This article is from the archive of our partner .

"We can be so close to somebody, know everything about them, share everything with them, and then they’re gone and suddenly we know nothing," said Hereafter screenwriter Peter Morgan (The Queen, Frost/Nixon). His new film, the latest in a string of Oscar-contending projects from the prolific Clint Eastwood, explores unfamiliar territory for the acclaimed director. Headlined by Matt Damon, who plays a troubled psychic, the plot establishes three "parallel narratives" of characters searching to discover what, if anything, exists after life passes away.

Praised for weaving spiritual themes into a film with blockbuster sensibilities, the movie is also garnering a contingent of detractors who argue that it presents a "basic-cable" rendering of the unanswerable. But some of the nation's most regarded critics are enthralled with the concept, driven to contemplate Eastwood's gentle meditation on the afterlife.


  • 'Has the Power to Haunt the Skeptical, to Mystify the Credulous' gushes A.O. Scott in The New York Times, saying "if anyone could make me believe in ghosts, it would be Clint Eastwood" who has the skill to turn a sentimental story into sturdier stuff. Scott explains the film's depiction of the afterlife this way: it is a "vague, conjectural place, a zone of speculation rather than a freshly discovered and surveyed continent. The fuzzy digital ghosts that occasionally flutter across the screen are more symbolic placeholders than literal apparitions...It leaves you wondering, which may be the most fitting way of saying that it's wonderful."
  • 'An Atypical Spiritual Journey' finds Rolling Stone's film critic, Peter Travers. This "is the first time he's showed any curiosity about what lies on the other side. It's typical of Eastwood's mastery as a director that his approach to the topic is introspective, not inflammatory." As the characters make their way along the spiritual journey, the director coaxes them along "without bias or trendy cynicism...[it] truly is haunting."
  • 'For Intelligent People Who Are Naturally Curious About What Happens When the Shutters Close' observes Roger Ebert in the Chicago Sun-Times, giving the film a four star review. "Hereafter considers the idea of an afterlife with tenderness, beauty and a gentle tact." he writes, noting that Eastwood generally avoided the trappings of the genre. "The closest it comes is the idea of consciousness after apparent death. This is plausible. Many near-death survivors report the same memories, of the white light, the waiting figures and a feeling of peace." Ebert concludes that the film "embodies how love makes us need for there to be an afterlife."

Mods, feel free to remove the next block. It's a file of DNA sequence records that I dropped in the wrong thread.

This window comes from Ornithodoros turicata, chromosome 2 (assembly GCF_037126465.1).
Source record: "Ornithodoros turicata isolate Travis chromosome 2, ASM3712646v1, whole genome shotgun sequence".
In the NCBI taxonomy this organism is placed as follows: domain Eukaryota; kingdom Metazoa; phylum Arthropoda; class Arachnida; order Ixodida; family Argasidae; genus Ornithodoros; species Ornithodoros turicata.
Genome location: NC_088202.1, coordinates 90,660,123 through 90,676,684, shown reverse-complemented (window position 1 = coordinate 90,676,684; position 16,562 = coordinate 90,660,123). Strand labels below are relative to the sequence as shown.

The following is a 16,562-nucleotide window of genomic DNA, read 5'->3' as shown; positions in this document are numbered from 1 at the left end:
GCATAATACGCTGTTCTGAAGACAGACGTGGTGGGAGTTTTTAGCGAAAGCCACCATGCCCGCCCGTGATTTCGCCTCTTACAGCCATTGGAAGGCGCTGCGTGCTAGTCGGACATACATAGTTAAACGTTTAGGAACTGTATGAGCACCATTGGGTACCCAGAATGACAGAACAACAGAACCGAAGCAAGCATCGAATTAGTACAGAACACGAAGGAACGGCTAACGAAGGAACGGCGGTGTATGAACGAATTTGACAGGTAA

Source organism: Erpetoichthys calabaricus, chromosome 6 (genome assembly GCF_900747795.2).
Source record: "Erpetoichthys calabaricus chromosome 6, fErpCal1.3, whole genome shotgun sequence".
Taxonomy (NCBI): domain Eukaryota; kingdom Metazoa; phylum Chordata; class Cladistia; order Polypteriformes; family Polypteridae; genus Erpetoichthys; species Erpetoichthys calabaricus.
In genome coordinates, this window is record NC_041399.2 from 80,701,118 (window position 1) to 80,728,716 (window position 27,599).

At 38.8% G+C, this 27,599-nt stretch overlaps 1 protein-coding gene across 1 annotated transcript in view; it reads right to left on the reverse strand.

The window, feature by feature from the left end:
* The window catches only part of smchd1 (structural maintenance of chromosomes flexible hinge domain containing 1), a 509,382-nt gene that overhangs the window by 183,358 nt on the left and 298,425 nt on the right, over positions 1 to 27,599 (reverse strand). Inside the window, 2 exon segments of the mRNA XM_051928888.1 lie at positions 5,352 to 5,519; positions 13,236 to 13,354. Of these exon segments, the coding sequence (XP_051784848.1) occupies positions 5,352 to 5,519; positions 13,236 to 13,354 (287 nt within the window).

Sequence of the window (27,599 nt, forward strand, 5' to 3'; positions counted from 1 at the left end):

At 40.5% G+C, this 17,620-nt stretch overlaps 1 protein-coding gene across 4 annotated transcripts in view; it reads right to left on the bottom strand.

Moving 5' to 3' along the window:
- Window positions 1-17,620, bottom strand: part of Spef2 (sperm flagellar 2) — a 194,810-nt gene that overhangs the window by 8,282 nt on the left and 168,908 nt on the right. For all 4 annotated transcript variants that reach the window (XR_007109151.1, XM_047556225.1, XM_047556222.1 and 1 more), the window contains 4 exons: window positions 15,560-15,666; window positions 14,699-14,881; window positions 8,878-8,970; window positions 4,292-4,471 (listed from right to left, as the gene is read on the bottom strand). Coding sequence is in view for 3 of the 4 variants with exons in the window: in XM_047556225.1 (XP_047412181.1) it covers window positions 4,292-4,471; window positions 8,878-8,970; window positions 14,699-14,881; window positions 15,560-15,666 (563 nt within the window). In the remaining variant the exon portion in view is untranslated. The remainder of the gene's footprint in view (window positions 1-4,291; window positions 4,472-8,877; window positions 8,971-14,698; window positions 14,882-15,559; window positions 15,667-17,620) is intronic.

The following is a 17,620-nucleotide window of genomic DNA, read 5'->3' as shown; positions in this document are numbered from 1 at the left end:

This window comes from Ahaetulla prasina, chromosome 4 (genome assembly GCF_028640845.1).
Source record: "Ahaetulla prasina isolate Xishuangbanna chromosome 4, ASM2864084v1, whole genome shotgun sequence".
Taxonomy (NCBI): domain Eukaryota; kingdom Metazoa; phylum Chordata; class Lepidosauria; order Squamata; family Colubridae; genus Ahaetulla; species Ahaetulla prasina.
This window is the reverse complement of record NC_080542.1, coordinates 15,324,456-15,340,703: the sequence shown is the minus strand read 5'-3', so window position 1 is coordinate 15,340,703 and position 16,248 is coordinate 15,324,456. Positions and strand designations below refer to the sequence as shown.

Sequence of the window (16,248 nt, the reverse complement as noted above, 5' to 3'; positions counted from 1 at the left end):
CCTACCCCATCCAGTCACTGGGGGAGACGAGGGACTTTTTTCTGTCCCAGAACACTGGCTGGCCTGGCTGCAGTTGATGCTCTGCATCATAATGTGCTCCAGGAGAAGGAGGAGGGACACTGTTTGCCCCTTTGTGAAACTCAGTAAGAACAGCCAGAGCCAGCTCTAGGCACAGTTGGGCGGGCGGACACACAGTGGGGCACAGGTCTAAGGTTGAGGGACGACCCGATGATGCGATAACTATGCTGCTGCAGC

• More Interested in This Life Than the Next Variety's Justin Chang, argues that the film is "less interested in addressing life's great mysteries than in offering viewers the soothing balm of catharsis; the portal to the beyond, as conceived here, serves merely as a practical gateway into inner peace, romantic renewal and, most consolingly, the reassurance that our loved ones never leave us."
  • Peter Morgan Seems to Be in a 'Trance' When Writing This notes The New Yorker's David Denby about Hereafter's screenwriter. "The bafflement that comes with loss is certainly a strong enough emotion to get a story moving, but, by turning to spiritualism, visions, and the afterlife, Morgan has wandered into hokum without illuminating grief. Most of the movie is not about what the dead mean to the living; it’s about having nice little chats with ghosts, and neither Eastwood nor Morgan has the taste for such flamboyant stuff."

This article is from the archive of our partner The Wire.

We want to hear what you think about this article. Submit a letter to the editor or write to letters@theatlantic.com.